When God Asks the Questions: do you see this woman?

A Prayer for the Brokenhearted
Offered in worship at Montecito Covenant Church
Sunday morning, October 23, 2011
in recognition of Domestic Violence Awareness Month
Luke 7:36-50

“Show your face, God of grace,
Enter in, enter in, enter in.”

Even as we let the last echoes of that song 

rise to the rafters of this room, Lord God,
our hearts continue to cry:
“Show your face, God of grace…”

We sit here in these pews,
reminded as we have been this morning
 of unjust and oppressive acts
of violence,
of judgment,
of hatred and disdain,
of objectification and condescension
and perhaps most of all,
of blindness
that psychological and spiritual
blindness which is the root cause of it all.

We sit here and we try to take it all in,
and we might be tempted to either brush the whole idea off
or to quickly lay the blame for it all
at the feet of others.
All those others out there –
those others who lack
our insight and education;
who lack
our resources and opportunities;
all those others.

But before we get too far down either one of those roads, Lord,
the one that leads to a quick shrug of the shoulders 

or the one that leads to rage against the machine –
we need to take a really deep breath.
And we need to ponder
our own complicity in this whole cycle.

Help us, then, as we begin with a time of
honest personal reflection,
acknowledging the ways in which:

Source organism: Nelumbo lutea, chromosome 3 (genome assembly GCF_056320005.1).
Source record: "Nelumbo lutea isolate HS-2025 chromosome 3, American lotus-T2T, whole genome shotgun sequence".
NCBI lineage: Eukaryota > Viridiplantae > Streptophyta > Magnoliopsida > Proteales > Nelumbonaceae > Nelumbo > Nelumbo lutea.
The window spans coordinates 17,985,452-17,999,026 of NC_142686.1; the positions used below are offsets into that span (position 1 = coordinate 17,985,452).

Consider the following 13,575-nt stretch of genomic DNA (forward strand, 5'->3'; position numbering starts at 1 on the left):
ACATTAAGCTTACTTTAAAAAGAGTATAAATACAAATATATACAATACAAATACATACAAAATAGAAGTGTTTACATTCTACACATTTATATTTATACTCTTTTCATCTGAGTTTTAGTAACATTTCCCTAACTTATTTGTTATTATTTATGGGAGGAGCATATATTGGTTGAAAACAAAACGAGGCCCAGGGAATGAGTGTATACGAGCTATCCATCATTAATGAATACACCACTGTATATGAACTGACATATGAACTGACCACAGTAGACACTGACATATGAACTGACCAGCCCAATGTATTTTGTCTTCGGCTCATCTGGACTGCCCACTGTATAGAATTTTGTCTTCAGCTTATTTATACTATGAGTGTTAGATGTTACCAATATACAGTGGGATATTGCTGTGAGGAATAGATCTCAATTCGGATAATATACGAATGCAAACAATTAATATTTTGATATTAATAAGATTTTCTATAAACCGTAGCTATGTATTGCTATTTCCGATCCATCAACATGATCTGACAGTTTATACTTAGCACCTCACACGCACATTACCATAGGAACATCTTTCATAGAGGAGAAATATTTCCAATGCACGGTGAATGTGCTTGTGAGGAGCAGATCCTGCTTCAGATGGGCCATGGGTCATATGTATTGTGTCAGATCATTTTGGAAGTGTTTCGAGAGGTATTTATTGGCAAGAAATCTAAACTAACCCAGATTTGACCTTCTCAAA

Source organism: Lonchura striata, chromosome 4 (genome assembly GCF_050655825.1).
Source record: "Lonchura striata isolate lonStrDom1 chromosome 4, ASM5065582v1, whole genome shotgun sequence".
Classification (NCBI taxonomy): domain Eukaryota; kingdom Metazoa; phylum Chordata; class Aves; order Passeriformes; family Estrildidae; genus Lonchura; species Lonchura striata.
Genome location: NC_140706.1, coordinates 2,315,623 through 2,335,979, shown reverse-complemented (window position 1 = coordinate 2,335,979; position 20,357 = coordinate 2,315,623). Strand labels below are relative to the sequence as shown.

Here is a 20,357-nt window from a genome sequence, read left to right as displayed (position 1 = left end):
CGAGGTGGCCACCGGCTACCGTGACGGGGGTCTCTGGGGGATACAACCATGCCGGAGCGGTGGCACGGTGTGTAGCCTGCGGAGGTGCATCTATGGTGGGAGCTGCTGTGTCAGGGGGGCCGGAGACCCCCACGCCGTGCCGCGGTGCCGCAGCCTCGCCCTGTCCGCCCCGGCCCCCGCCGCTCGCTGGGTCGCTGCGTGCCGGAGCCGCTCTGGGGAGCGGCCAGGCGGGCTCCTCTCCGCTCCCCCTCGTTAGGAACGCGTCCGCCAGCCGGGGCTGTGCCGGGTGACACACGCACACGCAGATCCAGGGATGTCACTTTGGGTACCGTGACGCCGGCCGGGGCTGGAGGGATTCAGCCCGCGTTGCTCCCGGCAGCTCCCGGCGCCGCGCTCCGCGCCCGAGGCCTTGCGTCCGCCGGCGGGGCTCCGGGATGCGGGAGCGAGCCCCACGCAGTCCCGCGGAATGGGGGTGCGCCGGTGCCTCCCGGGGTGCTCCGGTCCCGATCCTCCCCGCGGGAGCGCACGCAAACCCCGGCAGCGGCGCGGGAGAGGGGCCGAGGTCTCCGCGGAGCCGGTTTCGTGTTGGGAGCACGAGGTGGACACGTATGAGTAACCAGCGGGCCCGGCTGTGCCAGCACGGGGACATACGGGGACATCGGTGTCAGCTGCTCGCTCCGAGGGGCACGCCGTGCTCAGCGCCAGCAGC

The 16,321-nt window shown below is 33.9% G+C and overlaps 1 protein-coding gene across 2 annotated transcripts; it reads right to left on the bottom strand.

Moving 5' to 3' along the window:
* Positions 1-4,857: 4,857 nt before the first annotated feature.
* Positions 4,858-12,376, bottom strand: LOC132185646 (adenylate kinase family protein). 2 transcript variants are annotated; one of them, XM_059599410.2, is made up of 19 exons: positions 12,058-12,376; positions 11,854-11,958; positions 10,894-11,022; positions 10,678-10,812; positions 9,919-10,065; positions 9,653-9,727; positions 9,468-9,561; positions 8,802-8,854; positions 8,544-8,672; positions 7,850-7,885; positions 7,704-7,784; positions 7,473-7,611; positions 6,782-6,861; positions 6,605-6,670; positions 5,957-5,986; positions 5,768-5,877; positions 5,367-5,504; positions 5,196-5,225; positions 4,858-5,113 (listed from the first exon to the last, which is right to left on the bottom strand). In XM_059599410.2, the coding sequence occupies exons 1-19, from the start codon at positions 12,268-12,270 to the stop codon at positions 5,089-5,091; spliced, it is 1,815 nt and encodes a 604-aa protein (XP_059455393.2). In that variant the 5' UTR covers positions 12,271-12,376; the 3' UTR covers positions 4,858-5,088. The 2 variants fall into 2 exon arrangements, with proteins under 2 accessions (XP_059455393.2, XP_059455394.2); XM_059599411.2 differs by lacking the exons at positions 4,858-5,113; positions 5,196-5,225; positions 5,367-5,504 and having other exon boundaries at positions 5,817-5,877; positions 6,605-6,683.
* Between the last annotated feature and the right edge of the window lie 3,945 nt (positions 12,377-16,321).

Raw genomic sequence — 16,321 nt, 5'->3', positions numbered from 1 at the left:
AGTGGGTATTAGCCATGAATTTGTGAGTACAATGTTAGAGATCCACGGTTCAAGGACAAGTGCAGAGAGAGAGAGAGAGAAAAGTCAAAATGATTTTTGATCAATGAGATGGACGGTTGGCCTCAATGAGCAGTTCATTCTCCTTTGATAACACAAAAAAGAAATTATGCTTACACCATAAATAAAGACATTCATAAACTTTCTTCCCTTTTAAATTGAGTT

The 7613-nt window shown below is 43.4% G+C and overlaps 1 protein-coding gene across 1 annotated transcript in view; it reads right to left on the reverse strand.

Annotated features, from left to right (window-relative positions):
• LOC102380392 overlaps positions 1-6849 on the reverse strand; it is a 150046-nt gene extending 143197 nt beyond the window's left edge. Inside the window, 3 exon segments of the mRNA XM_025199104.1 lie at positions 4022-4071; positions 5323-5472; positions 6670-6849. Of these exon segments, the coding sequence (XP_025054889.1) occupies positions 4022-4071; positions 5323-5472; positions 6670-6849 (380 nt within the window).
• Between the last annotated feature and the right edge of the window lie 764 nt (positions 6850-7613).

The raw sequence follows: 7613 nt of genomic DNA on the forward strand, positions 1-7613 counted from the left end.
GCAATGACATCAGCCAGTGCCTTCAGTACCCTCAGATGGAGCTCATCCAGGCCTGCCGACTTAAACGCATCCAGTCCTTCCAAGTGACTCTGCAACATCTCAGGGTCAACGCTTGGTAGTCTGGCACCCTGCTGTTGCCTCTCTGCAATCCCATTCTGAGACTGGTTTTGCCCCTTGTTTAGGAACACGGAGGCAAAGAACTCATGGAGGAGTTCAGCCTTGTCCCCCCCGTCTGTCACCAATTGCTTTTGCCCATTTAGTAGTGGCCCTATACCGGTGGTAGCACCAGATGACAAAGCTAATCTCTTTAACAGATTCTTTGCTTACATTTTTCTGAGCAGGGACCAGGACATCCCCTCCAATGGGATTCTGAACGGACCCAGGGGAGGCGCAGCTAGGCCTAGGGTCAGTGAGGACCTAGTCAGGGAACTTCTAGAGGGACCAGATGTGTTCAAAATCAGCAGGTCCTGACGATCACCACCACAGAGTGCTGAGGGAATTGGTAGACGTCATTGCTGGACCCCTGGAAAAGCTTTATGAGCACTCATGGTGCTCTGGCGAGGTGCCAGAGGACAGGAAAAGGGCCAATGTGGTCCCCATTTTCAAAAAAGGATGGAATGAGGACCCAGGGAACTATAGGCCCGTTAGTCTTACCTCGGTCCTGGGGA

we are impatient and uncomfortable with
this whole topic and wish it would
just go away;

the ways in which we are sure this has nothing to do with us! and the ways in which we’re beginning to think it has everything to do with us;

the ways in which
we are like Simon the Pharisee in our sermon story,
 so quick to judge others first, last and always by
how they look,
what they’re wearing,
what others say about them;

the ways in which we so easily look right past people –  
 sometimes even the people closest to us – 

failing to see them
for who they truly are,
failing to recognize how very like us they are,
and how very like you;

in short, Lord, we need to ponder and acknowledge and confess the ways in which we are dishonest, uncharitable,
mean-spirited and blind – so unlike the One we profess to follow.

So, hear our prayer, O Lord. Hear our prayer.
Forgive us our trespasses,

As confessing and forgiven people, Lord,
we are now bold to ask that you give us hearts that are tender –  
even as you did for the woman with the perfume in Luke’s gospel.
Will you give us hearts that are broken for your sake?
Hearts that will help us look beyond the surface,
beyond the first impression,beyond the…
“How are you today?”
“Oh, I’m fine, just fine…”

to see YOU in the broken hearts of our friends
and our neighbors,
the broken hearts of our wives
and our daughters,
the broken hearts of women and men everywhere.

Because the truth is, Lord,
there isn’t a whole-hearted person
on this planet.
We’re all wounded.
Help us to own our pain and then
to allow that pain – baptized and blessed by your Holy Spirit – to change us.

We are your people, O Lord.
At least we say we are.
And we want to see each other as you see us,
as human beings created in your image,
created male and female,
two sides of the human coin,
designed to work together as partners,
reflecting the fullness of who you are.

So I want to thank you today for Jesus,
who came to show us the way,
who came to save us from our worst selves,
and who asks us every single day,
“Do you see this woman?”
“And this one, and this one and this one…?”
Oh, may we hear and answer!
May we answer with our words and with our actions,
with our hearts and with our minds,
with our wills and with our pocketbooks,
with our eyes open,
our ears in tune,
our spirits in sync with your own.

If we don’t do this, Lord, who on earth will?

May your kingdom come!
May it come with power,
and justice
and grace.
May it come to us,
and in us,
and through us.
For Jesus’ sake.
For Jesus’ sake. Amen.